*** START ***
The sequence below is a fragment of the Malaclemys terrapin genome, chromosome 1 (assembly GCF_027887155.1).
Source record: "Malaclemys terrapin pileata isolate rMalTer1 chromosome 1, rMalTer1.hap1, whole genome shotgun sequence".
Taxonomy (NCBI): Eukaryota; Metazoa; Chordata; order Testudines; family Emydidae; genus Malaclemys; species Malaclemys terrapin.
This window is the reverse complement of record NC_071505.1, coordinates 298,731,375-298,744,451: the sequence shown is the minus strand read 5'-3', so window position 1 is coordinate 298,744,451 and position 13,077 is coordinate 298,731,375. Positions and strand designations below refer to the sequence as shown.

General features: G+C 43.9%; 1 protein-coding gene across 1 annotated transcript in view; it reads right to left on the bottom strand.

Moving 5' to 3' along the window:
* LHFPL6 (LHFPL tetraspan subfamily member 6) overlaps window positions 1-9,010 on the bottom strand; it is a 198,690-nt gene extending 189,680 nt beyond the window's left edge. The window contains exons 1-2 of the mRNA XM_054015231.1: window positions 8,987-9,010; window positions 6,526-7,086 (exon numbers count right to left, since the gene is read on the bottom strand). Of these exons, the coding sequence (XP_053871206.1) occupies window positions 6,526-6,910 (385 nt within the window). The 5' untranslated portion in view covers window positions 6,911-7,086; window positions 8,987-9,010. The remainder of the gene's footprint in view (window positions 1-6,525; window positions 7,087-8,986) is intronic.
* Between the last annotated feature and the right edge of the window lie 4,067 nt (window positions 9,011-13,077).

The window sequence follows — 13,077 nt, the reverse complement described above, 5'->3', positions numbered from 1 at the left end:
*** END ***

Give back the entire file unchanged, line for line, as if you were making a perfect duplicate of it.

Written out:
The sequence below is a fragment of the Malaclemys terrapin genome, chromosome 1 (assembly GCF_027887155.1).
Source record: "Malaclemys terrapin pileata isolate rMalTer1 chromosome 1, rMalTer1.hap1, whole genome shotgun sequence".
Taxonomy (NCBI): Eukaryota; Metazoa; Chordata; order Testudines; family Emydidae; genus Malaclemys; species Malaclemys terrapin.
This window is the reverse complement of record NC_071505.1, coordinates 298,731,375-298,744,451: the sequence shown is the minus strand read 5'-3', so window position 1 is coordinate 298,744,451 and position 13,077 is coordinate 298,731,375. Positions and strand designations below refer to the sequence as shown.

General features: G+C 43.9%; 1 protein-coding gene across 1 annotated transcript in view; it reads right to left on the bottom strand.

Moving 5' to 3' along the window:
* LHFPL6 (LHFPL tetraspan subfamily member 6) overlaps window positions 1-9,010 on the bottom strand; it is a 198,690-nt gene extending 189,680 nt beyond the window's left edge. The window contains exons 1-2 of the mRNA XM_054015231.1: window positions 8,987-9,010; window positions 6,526-7,086 (exon numbers count right to left, since the gene is read on the bottom strand). Of these exons, the coding sequence (XP_053871206.1) occupies window positions 6,526-6,910 (385 nt within the window). The 5' untranslated portion in view covers window positions 6,911-7,086; window positions 8,987-9,010. The remainder of the gene's footprint in view (window positions 1-6,525; window positions 7,087-8,986) is intronic.
* Between the last annotated feature and the right edge of the window lie 4,067 nt (window positions 9,011-13,077).

The window sequence follows — 13,077 nt, the reverse complement described above, 5'->3', positions numbered from 1 at the left end: